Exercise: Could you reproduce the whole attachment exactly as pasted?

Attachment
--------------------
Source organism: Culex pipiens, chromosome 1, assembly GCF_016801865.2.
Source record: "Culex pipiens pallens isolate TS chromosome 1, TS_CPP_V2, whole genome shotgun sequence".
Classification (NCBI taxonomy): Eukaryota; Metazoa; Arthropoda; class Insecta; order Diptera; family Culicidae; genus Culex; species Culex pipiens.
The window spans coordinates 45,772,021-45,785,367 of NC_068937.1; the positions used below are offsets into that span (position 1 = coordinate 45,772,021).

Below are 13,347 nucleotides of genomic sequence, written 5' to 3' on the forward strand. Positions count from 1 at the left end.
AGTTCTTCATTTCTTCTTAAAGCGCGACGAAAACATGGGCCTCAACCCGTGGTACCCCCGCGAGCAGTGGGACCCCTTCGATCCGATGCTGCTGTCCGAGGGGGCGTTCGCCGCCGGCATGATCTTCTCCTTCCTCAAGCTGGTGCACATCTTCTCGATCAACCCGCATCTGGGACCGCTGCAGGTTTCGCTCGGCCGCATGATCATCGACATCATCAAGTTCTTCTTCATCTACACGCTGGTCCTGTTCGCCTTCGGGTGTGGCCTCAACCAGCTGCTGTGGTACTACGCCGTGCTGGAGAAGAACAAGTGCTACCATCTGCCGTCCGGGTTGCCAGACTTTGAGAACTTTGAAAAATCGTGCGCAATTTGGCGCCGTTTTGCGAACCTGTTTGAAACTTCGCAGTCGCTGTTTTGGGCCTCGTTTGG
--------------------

Source organism: Culex pipiens, chromosome 1, assembly GCF_016801865.2.
Source record: "Culex pipiens pallens isolate TS chromosome 1, TS_CPP_V2, whole genome shotgun sequence".
Classification (NCBI taxonomy): Eukaryota; Metazoa; Arthropoda; class Insecta; order Diptera; family Culicidae; genus Culex; species Culex pipiens.
The window spans coordinates 45,772,021-45,785,367 of NC_068937.1; the positions used below are offsets into that span (position 1 = coordinate 45,772,021).

Below are 13,347 nucleotides of genomic sequence, written 5' to 3' on the forward strand. Positions count from 1 at the left end.
AGTTCTTCATTTCTTCTTAAAGCGCGACGAAAACATGGGCCTCAACCCGTGGTACCCCCGCGAGCAGTGGGACCCCTTCGATCCGATGCTGCTGTCCGAGGGGGCGTTCGCCGCCGGCATGATCTTCTCCTTCCTCAAGCTGGTGCACATCTTCTCGATCAACCCGCATCTGGGACCGCTGCAGGTTTCGCTCGGCCGCATGATCATCGACATCATCAAGTTCTTCTTCATCTACACGCTGGTCCTGTTCGCCTTCGGGTGTGGCCTCAACCAGCTGCTGTGGTACTACGCCGTGCTGGAGAAGAACAAGTGCTACCATCTGCCGTCCGGGTTGCCAGACTTTGAGAACTTTGAAAAATCGTGCGCAATTTGGCGCCGTTTTGCGAACCTGTTTGAAACTTCGCAGTCGCTGTTTTGGGCCTCGTTTGG